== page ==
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Why Do They Have to Make It Easy?
About the Author: Mike McHone's work has appeared in Mystery Weekly, the AV Club, Ellery Queen, and is forthcoming in Mystery Tribune, and Sherlock Holmes Mystery Magazine. He currently lives in Detroit.

They gave him life. Life without parole, tucked away in Kinross Correctional in the Upper Peninsula, and yet Carl Hollis is standing on my porch, asking with tears in his eyes, “You mind if we talk?”

My nerves scream at me to slam the door, run, head out the back, but I see the outline of the gun tucked into the waistband of his jeans under his thin white t-shirt and my brain tells me what would happen if I tried any of it. He’d put a foot into the doorway, run me down, and blast three slugs into my back by the time I reach the kitchen. Sense holds me there.

“Please, Hal?” he says.

I look across and up and down the street. Nobody. Not one damned soul in a place that should be filled with them. If it were any other day, if I were washing the Vette, tending the flowers, mowing the lawn (or if Sherry were here mowing the lawn in her bathing suit), these rubberneckers would be eyeing every move over here. Especially Mrs. Lyon next door, or Mrs. Florence two doors down. But when I actually need these judgmental bitches? No. Not one eye.

“Hal?” He thrusts his chin toward my living room.

Two choices now. Only two. Let him in or die.


I move to the side. Carl moves past me.

I close the door and hear it latch and the sound explodes in my ears.

I turn and see the crown of his head. He’s lost more hair, hasn’t he? Yes, and fifty pounds at least. He’s been inside—what?—two years? If that? Slowly, he faces me. His cheeks, now, are wet, and the whites of his eyes are spiderwebs of red. The lines near his eyes and mouth are cragged and deep. He looks like he’s aged a decade. The Carhartt over the t-shirt hangs off him. The jeans are baggy. If he’s wearing a belt, it has to be on the last notch.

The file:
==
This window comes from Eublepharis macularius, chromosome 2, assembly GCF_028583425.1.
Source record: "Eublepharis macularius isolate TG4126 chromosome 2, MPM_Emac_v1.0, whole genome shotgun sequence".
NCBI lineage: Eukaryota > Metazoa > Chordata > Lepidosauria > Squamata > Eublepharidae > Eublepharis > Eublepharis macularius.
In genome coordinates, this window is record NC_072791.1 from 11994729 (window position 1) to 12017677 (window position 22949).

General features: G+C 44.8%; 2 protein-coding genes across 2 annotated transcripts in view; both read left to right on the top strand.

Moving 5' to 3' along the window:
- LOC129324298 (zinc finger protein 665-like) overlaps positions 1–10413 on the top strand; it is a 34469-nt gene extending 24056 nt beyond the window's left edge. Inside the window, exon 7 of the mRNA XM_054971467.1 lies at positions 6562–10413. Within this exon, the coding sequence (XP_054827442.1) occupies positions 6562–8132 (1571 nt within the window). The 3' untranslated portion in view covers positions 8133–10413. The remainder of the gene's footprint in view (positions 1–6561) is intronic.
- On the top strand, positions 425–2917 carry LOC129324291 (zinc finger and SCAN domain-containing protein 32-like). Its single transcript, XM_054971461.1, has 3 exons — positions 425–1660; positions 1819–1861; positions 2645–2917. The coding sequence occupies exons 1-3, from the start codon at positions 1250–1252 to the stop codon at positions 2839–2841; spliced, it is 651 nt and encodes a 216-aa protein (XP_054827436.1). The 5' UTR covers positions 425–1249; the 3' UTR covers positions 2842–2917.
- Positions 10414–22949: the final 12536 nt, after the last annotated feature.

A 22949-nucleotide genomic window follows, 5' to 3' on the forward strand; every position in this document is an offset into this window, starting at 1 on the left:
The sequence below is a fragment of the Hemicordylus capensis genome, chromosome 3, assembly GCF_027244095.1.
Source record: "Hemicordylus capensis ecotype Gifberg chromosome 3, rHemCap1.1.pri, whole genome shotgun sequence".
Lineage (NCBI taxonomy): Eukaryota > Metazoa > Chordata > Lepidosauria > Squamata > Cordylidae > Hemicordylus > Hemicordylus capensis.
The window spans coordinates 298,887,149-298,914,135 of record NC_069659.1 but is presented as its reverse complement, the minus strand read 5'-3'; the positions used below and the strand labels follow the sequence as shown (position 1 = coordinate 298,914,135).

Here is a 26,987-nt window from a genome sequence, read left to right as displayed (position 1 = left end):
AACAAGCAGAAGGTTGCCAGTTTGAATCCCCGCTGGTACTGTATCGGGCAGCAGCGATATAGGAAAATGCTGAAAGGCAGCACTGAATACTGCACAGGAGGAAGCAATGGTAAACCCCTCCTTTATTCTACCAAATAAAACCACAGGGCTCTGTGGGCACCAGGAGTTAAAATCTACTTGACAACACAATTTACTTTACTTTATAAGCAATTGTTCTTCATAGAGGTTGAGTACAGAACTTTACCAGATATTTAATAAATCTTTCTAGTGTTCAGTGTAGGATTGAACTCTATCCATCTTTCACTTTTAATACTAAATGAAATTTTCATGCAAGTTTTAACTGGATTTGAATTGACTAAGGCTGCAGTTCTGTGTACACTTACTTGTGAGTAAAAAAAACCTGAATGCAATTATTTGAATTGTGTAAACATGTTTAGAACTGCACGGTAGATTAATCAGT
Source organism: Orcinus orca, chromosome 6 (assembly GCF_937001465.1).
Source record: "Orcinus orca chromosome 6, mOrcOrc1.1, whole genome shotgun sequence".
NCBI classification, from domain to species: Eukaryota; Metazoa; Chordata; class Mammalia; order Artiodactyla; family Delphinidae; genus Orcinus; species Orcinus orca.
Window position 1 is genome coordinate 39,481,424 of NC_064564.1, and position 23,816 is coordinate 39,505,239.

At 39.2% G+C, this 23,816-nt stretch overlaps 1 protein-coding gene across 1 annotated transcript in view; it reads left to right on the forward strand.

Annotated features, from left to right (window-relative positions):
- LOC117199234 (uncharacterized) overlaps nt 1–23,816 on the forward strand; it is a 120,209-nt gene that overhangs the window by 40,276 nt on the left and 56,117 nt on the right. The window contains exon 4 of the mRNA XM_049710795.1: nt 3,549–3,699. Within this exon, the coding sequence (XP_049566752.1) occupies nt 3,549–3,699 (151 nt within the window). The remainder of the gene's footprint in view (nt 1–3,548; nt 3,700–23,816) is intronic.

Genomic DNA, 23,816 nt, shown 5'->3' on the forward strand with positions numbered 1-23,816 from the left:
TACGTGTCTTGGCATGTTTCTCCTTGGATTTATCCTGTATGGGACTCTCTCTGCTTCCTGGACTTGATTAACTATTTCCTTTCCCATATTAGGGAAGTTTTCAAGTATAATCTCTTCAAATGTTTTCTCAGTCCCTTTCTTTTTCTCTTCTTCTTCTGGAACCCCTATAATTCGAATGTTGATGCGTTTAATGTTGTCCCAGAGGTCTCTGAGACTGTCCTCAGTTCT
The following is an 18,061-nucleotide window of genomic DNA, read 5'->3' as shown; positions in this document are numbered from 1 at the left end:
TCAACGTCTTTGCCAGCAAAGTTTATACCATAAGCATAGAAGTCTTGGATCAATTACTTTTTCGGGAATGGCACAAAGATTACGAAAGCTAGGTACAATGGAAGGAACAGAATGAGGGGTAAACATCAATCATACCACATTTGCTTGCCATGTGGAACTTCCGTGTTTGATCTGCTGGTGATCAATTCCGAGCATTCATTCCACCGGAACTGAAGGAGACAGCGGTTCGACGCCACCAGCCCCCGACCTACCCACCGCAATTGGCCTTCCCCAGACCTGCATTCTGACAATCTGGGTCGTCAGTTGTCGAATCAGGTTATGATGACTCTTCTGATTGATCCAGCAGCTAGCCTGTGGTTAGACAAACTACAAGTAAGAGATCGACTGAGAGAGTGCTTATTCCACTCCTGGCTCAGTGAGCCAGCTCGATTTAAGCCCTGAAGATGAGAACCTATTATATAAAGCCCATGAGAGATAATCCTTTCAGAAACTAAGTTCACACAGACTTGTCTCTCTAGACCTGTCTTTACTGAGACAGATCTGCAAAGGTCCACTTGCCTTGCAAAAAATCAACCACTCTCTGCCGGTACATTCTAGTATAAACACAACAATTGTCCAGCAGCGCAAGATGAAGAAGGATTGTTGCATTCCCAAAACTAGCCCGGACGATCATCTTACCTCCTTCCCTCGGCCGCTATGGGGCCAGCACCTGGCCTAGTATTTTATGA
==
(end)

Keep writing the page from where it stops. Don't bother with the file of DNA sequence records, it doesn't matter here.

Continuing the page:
“I know …”

My blood stops.

He takes a breath. “I know you didn’t want to see me … or, uh, expect to see me. But … Do you, uh …” He points at the couch. His fingernails are yellowish, filthy. “You want to sit down?”

My legs are antsy, feeling as if they could shoot off in any direction and carry me out of the house in a flash, but again: sense. I cross the living room. I sit where he points.

Carl lowers himself down onto the center of the loveseat beneath the space on the wall where the picture of my wedding day used to hang.  “How’ve you been?” he asks.

I want to ask him if he’s joking. I want to strangle him. I want to grab the hammer out of the drawer in my kitchen and beat him to death with it. I want … “Fine,” I say.

“I didn’t … I didn’t, like, interrupt you or anything, did I?”

Interrupt me what? Living? Breathing? Son of a … “No.”

He looks out the front window. I follow his gaze. Still no one outside, only the glow of the evening sun reflecting off the glass of the windows and doors of their houses, cars, and trucks.

“Get any good cases lately?”

I think a thousand things and none of them make any sense. “A couple.”

“Good. That’s good. Good to hear. Good to …” He raises his hands, palms toward his face, and his head goes into them. He sobs, heavily. Hard. His body shakes. He takes in air in clipped, distorted breaths.

Now! Do it! While he’s distracted! Run! While he’s not looking! Go out the back! You can round the backside of the garage before he notices!

He’ll kill you. He will shoot you dead. He was always faster than you. Always.

You know that’s why he’s here. But now, he’s distracted. His mind is not on it. Not right now. As long as he’s weeping, he isn’t ready to do it. Or try to. Just wait. Bide and wait. You have to. Don’t upset him, don’t make any sudden moves. Let him talk, let him calm down and relax. Wait.

“I’m so sorry, Hal.” He takes a breath. “I’m sorry.” Tears still welling and streaming. “I … I had to come here. Had to c-c-co-come here.”


“I’ve been thinking about us lately, you and me. How it was.”

No one.

“We used to strike the fear of God into them, didn’t we?” Something like a smile passes across his face, makes the ends of his lips crooked and upturned for a second then disappears. “Round ’em up, put ’em away. Eight years straight, we did. As soon as we got someone in interrogation, it was over. Went at ’em, hammer, tongs, and mind games. They couldn’t keep anything from us. But they tried. They tried.”

This story appears in our JAN 2021 Issue
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